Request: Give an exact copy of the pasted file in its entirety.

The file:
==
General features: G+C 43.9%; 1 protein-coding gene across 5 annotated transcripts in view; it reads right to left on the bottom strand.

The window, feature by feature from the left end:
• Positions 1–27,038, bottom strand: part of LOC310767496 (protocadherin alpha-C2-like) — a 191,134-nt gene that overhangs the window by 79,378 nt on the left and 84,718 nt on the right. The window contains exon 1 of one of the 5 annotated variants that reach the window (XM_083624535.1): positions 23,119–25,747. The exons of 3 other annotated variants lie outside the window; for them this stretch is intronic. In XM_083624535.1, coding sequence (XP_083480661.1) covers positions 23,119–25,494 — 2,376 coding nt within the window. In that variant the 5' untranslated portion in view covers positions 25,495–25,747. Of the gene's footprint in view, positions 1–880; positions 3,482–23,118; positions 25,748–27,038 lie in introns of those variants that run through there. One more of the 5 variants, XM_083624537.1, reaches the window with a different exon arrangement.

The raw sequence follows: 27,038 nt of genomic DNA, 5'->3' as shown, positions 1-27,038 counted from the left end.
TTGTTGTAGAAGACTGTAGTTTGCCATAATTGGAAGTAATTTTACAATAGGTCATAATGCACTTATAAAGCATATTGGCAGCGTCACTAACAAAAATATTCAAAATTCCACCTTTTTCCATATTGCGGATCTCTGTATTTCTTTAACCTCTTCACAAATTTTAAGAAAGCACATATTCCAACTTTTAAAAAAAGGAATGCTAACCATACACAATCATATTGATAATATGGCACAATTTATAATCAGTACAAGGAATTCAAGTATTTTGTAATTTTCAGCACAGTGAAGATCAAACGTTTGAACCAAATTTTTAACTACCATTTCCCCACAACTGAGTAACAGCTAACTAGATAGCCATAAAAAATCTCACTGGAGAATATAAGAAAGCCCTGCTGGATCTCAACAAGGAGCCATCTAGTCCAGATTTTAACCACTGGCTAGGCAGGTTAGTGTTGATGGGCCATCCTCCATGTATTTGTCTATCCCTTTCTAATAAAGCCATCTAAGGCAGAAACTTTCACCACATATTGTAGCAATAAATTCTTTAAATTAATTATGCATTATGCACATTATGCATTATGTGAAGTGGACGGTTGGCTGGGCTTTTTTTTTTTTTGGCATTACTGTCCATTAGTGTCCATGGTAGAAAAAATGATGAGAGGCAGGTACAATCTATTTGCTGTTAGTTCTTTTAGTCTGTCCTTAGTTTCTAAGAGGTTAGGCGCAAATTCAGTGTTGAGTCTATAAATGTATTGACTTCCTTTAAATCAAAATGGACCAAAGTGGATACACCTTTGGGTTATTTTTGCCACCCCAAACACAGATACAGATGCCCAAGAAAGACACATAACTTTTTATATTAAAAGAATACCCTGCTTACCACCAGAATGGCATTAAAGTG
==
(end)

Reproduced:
General features: G+C 43.9%; 1 protein-coding gene across 5 annotated transcripts in view; it reads right to left on the bottom strand.

The window, feature by feature from the left end:
• Positions 1–27,038, bottom strand: part of LOC310767496 (protocadherin alpha-C2-like) — a 191,134-nt gene that overhangs the window by 79,378 nt on the left and 84,718 nt on the right. The window contains exon 1 of one of the 5 annotated variants that reach the window (XM_083624535.1): positions 23,119–25,747. The exons of 3 other annotated variants lie outside the window; for them this stretch is intronic. In XM_083624535.1, coding sequence (XP_083480661.1) covers positions 23,119–25,494 — 2,376 coding nt within the window. In that variant the 5' untranslated portion in view covers positions 25,495–25,747. Of the gene's footprint in view, positions 1–880; positions 3,482–23,118; positions 25,748–27,038 lie in introns of those variants that run through there. One more of the 5 variants, XM_083624537.1, reaches the window with a different exon arrangement.

The raw sequence follows: 27,038 nt of genomic DNA, 5'->3' as shown, positions 1-27,038 counted from the left end.
TTGTTGTAGAAGACTGTAGTTTGCCATAATTGGAAGTAATTTTACAATAGGTCATAATGCACTTATAAAGCATATTGGCAGCGTCACTAACAAAAATATTCAAAATTCCACCTTTTTCCATATTGCGGATCTCTGTATTTCTTTAACCTCTTCACAAATTTTAAGAAAGCACATATTCCAACTTTTAAAAAAAGGAATGCTAACCATACACAATCATATTGATAATATGGCACAATTTATAATCAGTACAAGGAATTCAAGTATTTTGTAATTTTCAGCACAGTGAAGATCAAACGTTTGAACCAAATTTTTAACTACCATTTCCCCACAACTGAGTAACAGCTAACTAGATAGCCATAAAAAATCTCACTGGAGAATATAAGAAAGCCCTGCTGGATCTCAACAAGGAGCCATCTAGTCCAGATTTTAACCACTGGCTAGGCAGGTTAGTGTTGATGGGCCATCCTCCATGTATTTGTCTATCCCTTTCTAATAAAGCCATCTAAGGCAGAAACTTTCACCACATATTGTAGCAATAAATTCTTTAAATTAATTATGCATTATGCACATTATGCATTATGTGAAGTGGACGGTTGGCTGGGCTTTTTTTTTTTTTGGCATTACTGTCCATTAGTGTCCATGGTAGAAAAAATGATGAGAGGCAGGTACAATCTATTTGCTGTTAGTTCTTTTAGTCTGTCCTTAGTTTCTAAGAGGTTAGGCGCAAATTCAGTGTTGAGTCTATAAATGTATTGACTTCCTTTAAATCAAAATGGACCAAAGTGGATACACCTTTGGGTTATTTTTGCCACCCCAAACACAGATACAGATGCCCAAGAAAGACACATAACTTTTTATATTAAAAGAATACCCTGCTTACCACCAGAATGGCATTAAAGTG